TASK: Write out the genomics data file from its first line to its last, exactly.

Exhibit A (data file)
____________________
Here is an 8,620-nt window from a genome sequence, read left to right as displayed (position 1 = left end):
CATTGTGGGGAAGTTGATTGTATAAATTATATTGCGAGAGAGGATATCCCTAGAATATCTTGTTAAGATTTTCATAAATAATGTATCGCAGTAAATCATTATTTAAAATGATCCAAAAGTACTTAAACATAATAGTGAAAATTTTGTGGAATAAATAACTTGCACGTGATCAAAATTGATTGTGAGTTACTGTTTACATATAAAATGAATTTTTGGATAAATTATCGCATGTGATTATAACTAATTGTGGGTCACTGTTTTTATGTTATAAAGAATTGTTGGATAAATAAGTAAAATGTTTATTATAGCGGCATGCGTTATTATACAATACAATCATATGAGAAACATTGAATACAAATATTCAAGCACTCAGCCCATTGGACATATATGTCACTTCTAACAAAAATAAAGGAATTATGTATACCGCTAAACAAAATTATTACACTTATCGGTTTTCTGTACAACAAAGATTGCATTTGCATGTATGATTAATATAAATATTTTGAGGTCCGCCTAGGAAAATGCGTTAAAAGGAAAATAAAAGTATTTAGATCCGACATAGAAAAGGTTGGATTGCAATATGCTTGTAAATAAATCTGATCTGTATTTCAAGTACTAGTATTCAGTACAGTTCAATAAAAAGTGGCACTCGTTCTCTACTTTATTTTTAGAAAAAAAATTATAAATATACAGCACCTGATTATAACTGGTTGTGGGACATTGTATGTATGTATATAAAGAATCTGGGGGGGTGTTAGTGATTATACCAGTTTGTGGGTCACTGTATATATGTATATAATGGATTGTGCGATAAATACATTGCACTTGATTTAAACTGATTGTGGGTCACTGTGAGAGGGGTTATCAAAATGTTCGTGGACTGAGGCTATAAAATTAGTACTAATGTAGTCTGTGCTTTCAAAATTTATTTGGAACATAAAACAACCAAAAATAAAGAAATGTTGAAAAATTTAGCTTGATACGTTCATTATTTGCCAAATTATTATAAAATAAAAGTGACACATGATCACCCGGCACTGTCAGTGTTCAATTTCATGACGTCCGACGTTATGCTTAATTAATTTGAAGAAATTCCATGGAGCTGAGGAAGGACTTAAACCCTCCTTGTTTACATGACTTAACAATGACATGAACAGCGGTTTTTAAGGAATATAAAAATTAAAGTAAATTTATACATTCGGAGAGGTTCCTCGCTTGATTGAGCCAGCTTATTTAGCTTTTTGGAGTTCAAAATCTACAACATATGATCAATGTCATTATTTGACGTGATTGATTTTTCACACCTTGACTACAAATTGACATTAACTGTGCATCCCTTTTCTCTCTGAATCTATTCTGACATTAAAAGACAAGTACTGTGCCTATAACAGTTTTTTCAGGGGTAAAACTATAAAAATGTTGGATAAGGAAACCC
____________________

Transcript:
Here is an 8,620-nt window from a genome sequence, read left to right as displayed (position 1 = left end):
CATTGTGGGGAAGTTGATTGTATAAATTATATTGCGAGAGAGGATATCCCTAGAATATCTTGTTAAGATTTTCATAAATAATGTATCGCAGTAAATCATTATTTAAAATGATCCAAAAGTACTTAAACATAATAGTGAAAATTTTGTGGAATAAATAACTTGCACGTGATCAAAATTGATTGTGAGTTACTGTTTACATATAAAATGAATTTTTGGATAAATTATCGCATGTGATTATAACTAATTGTGGGTCACTGTTTTTATGTTATAAAGAATTGTTGGATAAATAAGTAAAATGTTTATTATAGCGGCATGCGTTATTATACAATACAATCATATGAGAAACATTGAATACAAATATTCAAGCACTCAGCCCATTGGACATATATGTCACTTCTAACAAAAATAAAGGAATTATGTATACCGCTAAACAAAATTATTACACTTATCGGTTTTCTGTACAACAAAGATTGCATTTGCATGTATGATTAATATAAATATTTTGAGGTCCGCCTAGGAAAATGCGTTAAAAGGAAAATAAAAGTATTTAGATCCGACATAGAAAAGGTTGGATTGCAATATGCTTGTAAATAAATCTGATCTGTATTTCAAGTACTAGTATTCAGTACAGTTCAATAAAAAGTGGCACTCGTTCTCTACTTTATTTTTAGAAAAAAAATTATAAATATACAGCACCTGATTATAACTGGTTGTGGGACATTGTATGTATGTATATAAAGAATCTGGGGGGGTGTTAGTGATTATACCAGTTTGTGGGTCACTGTATATATGTATATAATGGATTGTGCGATAAATACATTGCACTTGATTTAAACTGATTGTGGGTCACTGTGAGAGGGGTTATCAAAATGTTCGTGGACTGAGGCTATAAAATTAGTACTAATGTAGTCTGTGCTTTCAAAATTTATTTGGAACATAAAACAACCAAAAATAAAGAAATGTTGAAAAATTTAGCTTGATACGTTCATTATTTGCCAAATTATTATAAAATAAAAGTGACACATGATCACCCGGCACTGTCAGTGTTCAATTTCATGACGTCCGACGTTATGCTTAATTAATTTGAAGAAATTCCATGGAGCTGAGGAAGGACTTAAACCCTCCTTGTTTACATGACTTAACAATGACATGAACAGCGGTTTTTAAGGAATATAAAAATTAAAGTAAATTTATACATTCGGAGAGGTTCCTCGCTTGATTGAGCCAGCTTATTTAGCTTTTTGGAGTTCAAAATCTACAACATATGATCAATGTCATTATTTGACGTGATTGATTTTTCACACCTTGACTACAAATTGACATTAACTGTGCATCCCTTTTCTCTCTGAATCTATTCTGACATTAAAAGACAAGTACTGTGCCTATAACAGTTTTTTCAGGGGTAAAACTATAAAAATGTTGGATAAGGAAACCC